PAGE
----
Prepared by BIRRR in conjunction with Powertec, Marcus Dowling (Rising Connection) and Doug Pukallus (Telco Antennas)

Controlling Internet Data Usage with Gargoyle Router

Are you regularly running out of internet “downloads” or data? Kids keep on using it all? Not sure where it’s going?
This document describes the process of setting up a “Gargoyle” Router to enforce data usage quotas for each device on your computer network.
Unfortunately, due to the many variables of different internet connection types and equipment types, it is not simple to give a single step-by-step guide, but this may hopefully help some of you out, even if you have to get a computer tech in to set it up for you.
There is a New Zealand company selling Gargoyle routers (posted to Australia), and will help you set them up if you pay for their time.
http://www.portable.geek.nz/
These Gargoyle routers will allow you to set quotas limiting how much data each device on your network can use over a given time period, so as to ensure you do not use all of your monthly internet allowance. You can see how much data each device is using, and set limits for each device. These limits can reset every hour, every day, every week, or every month, and can be set differently for different devices on your network.
The Gargoyle program is free, and can be downloaded from Gargoyle , however you need a special router to put it on, and this can be a bit tricky for those who are not experienced with computer networking.
IMPORTANT – PLEASE READ: You, and you alone are responsible for what you do with this information. It has the potential to stop your internet from working, and to destroy your new Gargoyle router. BIRRR & I are not responsible for this, and cannot necessarily help you fix any problems occurring as a result of this. This is complicated stuff, and you may need help from an experienced computer tech to get it working.
Due to the large amount of possible modems, routers and network types, I cannot give step-by-step instructions for every router available. However the Gargoyle website provides some instructions for the TP-Link TL-WR1043ND Router, which is fairly cheap (about $70) and can be purchased from many online retailers, and maybe your local computer shop or IT Technician, who may also be able to assist you with the setup. (But they quite likely will not know of Gargoyle, so you would have to show them the website – http://www.gargoyle-router.com)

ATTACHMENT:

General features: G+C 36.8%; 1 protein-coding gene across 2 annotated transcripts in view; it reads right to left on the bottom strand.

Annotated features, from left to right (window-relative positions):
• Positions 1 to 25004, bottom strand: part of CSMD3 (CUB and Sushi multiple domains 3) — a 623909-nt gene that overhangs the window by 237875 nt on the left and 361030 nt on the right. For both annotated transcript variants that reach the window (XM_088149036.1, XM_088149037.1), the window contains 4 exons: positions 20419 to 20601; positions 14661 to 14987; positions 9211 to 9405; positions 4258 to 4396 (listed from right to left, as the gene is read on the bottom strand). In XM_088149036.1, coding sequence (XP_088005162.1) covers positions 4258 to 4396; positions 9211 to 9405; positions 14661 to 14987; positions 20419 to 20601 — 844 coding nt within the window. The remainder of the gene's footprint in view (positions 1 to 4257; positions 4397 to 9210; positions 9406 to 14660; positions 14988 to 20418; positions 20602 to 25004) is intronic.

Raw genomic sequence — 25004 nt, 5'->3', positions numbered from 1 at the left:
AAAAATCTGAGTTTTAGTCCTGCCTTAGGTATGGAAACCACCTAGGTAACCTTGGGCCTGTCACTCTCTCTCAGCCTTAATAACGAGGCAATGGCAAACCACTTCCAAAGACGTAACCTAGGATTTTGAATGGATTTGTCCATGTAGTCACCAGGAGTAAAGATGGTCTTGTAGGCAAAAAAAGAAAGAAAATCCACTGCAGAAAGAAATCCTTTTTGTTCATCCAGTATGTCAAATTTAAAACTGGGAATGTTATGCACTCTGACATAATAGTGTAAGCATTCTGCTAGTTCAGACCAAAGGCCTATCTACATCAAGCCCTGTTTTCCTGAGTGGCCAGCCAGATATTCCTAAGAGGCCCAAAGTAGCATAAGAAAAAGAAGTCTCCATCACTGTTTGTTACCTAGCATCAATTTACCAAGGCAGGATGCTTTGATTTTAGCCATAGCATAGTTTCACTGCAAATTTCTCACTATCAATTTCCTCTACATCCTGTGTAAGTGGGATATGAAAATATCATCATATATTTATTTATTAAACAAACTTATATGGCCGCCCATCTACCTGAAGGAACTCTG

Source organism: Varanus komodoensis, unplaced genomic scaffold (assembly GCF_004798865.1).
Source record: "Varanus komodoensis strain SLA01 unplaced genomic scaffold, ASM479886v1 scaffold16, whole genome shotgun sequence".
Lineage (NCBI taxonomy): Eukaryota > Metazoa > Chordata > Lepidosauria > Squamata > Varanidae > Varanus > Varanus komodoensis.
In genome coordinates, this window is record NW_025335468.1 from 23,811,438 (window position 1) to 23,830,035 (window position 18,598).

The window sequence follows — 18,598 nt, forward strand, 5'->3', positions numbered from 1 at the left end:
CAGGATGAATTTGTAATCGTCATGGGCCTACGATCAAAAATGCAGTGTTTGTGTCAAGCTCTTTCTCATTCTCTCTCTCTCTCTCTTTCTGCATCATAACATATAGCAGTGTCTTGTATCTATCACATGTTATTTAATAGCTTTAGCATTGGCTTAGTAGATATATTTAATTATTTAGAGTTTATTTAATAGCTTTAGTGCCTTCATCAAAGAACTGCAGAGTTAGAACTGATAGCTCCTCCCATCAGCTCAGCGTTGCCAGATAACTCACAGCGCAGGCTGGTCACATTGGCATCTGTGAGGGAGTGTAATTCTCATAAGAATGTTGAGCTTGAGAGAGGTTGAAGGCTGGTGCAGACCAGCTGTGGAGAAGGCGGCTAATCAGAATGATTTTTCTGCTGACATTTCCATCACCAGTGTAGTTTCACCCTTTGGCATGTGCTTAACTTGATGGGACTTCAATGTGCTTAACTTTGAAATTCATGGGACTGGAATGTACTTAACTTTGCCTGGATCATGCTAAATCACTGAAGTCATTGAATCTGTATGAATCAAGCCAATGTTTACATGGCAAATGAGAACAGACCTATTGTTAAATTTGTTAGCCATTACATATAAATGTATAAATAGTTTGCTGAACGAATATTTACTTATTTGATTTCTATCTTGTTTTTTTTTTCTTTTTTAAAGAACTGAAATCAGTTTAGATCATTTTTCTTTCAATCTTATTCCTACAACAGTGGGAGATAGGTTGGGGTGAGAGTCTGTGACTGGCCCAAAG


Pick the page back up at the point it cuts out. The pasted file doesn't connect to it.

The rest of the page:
Types of Modems/Internet connections
Your setup will also vary depending on the type of internet connection you have. BEFORE YOU START, take note of how everything is plugged in and connected together. Draw pictures, write notes, take photos, whatever is needed to help you put it back as is if you run into trouble.
If you have a modem or router that has an Ethernet port (to take a cable that looks like this),

cable

then it is reasonably easy to make work. If you have satellite, ADSL, Next G Wireless Loop or a Telstra/Bigpond Network Gateway, this is what you should have. When you are finished, It will all be plugged in like this:

gargoyle 1
If not, you will likely need the assistance of someone experienced with computer networking, so I will attempt to provide some examples of how to set it up for them to follow.
If you have a 3G/4G USB Dongle, you will need to get a router to connect the USB dongle to. This will be another separate piece of equipment to purchase. Check out http://ofmodemsandmen.com/ If you do this, you would then end up with the scenario in the drawing above, and can continue setting up Gargoyle. Alternatively, and preferably, if your Gargoyle router has a USB port, you may be able to connect the USB dongle directly to the Gargoyle Router, and use it as the internet source. I have done this once, and it worked quite well. However, Some routers will not supply enough power to the USB dongle for this to work reliably.
You may also have a wifi only device, like the Telstra 4G Wifi modems. I have never tried this, but you should be able to set it up like this:

gargoyle2

Getting Gargoyle installed onto a router

You cannot just use any router, and this page has some links to different options: Gargoyle Router

But, for the sake of this document, let’s go with the TP-Link TL-WR1043ND – it can be purchased from many Australian retailers, look here for places to order it from: Static Ice

There are currently three versions of the TP-Link TL-WR1043ND router, V1.x (old), V2.1 (current) and 3.0 (current). Version 2.1 and V3.0 are identical in appearance.

Version 1 is the oldest. Version 2 is newer and is well proven. Version 3 (latest), may be problematic, as it is not yet directly supported by Gargoyle (at Jan 2016). When buying the TP-Link TL-WR1043ND, check with your supplier to determine which version they can supply.

Note: Here is a link to other routers which run Gargoyle:
https://www.gargoyle-router.com/wiki/doku.php?id=supported_routers_-_tested_routers
It is recommended to select one of the newest routers with a fast CPU and larger RAM / Flash Memory. Atheros AR71XX based Routers have a proven track record with Gargoyle.

You must download and install the specific Gargoyle file for the router you have / bought.
https://www.gargoyle-router.com/download.php
Select the file which ends in … squashfs-factory.bin. This is the correct .bin file to flash your factory firmware router.

For a V1, get this file: V1 FILE   – clicking on file will automatically download it

For a V2, get this file: V2 FILE – clicking on file will automatically download it

Each of these files are about 8mb in size, and should only take, at most, about 5-20 minutes to download, unless your internet is really, really slow.

  1. Save this file onto your computer.